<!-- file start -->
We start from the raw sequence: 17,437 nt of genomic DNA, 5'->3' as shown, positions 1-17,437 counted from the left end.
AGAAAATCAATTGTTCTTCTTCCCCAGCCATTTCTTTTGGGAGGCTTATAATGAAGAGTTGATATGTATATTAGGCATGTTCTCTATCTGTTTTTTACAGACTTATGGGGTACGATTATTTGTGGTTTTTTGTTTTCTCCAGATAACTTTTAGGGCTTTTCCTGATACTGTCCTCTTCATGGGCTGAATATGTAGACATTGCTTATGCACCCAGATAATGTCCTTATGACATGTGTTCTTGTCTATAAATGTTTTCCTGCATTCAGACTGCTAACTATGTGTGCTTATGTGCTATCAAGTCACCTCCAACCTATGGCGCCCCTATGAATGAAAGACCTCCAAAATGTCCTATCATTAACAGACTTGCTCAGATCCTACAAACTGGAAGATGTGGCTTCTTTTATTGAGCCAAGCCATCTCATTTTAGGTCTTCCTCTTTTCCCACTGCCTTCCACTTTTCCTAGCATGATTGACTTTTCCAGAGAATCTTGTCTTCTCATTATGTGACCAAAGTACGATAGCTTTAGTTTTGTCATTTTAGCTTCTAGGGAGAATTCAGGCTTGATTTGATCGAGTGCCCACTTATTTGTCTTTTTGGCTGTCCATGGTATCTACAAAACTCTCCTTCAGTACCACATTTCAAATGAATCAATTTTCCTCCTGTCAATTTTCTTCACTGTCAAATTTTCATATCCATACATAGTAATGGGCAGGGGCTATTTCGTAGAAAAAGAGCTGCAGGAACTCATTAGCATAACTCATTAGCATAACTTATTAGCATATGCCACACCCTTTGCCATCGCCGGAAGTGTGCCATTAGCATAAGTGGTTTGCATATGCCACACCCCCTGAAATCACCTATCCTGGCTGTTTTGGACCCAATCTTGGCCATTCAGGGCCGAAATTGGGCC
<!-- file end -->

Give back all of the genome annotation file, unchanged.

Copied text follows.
We start from the raw sequence: 17,437 nt of genomic DNA, 5'->3' as shown, positions 1-17,437 counted from the left end.
AGAAAATCAATTGTTCTTCTTCCCCAGCCATTTCTTTTGGGAGGCTTATAATGAAGAGTTGATATGTATATTAGGCATGTTCTCTATCTGTTTTTTACAGACTTATGGGGTACGATTATTTGTGGTTTTTTGTTTTCTCCAGATAACTTTTAGGGCTTTTCCTGATACTGTCCTCTTCATGGGCTGAATATGTAGACATTGCTTATGCACCCAGATAATGTCCTTATGACATGTGTTCTTGTCTATAAATGTTTTCCTGCATTCAGACTGCTAACTATGTGTGCTTATGTGCTATCAAGTCACCTCCAACCTATGGCGCCCCTATGAATGAAAGACCTCCAAAATGTCCTATCATTAACAGACTTGCTCAGATCCTACAAACTGGAAGATGTGGCTTCTTTTATTGAGCCAAGCCATCTCATTTTAGGTCTTCCTCTTTTCCCACTGCCTTCCACTTTTCCTAGCATGATTGACTTTTCCAGAGAATCTTGTCTTCTCATTATGTGACCAAAGTACGATAGCTTTAGTTTTGTCATTTTAGCTTCTAGGGAGAATTCAGGCTTGATTTGATCGAGTGCCCACTTATTTGTCTTTTTGGCTGTCCATGGTATCTACAAAACTCTCCTTCAGTACCACATTTCAAATGAATCAATTTTCCTCCTGTCAATTTTCTTCACTGTCAAATTTTCATATCCATACATAGTAATGGGCAGGGGCTATTTCGTAGAAAAAGAGCTGCAGGAACTCATTAGCATAACTCATTAGCATAACTTATTAGCATATGCCACACCCTTTGCCATCGCCGGAAGTGTGCCATTAGCATAAGTGGTTTGCATATGCCACACCCCCTGAAATCACCTATCCTGGCTGTTTTGGACCCAATCTTGGCCATTCAGGGCCGAAATTGGGCC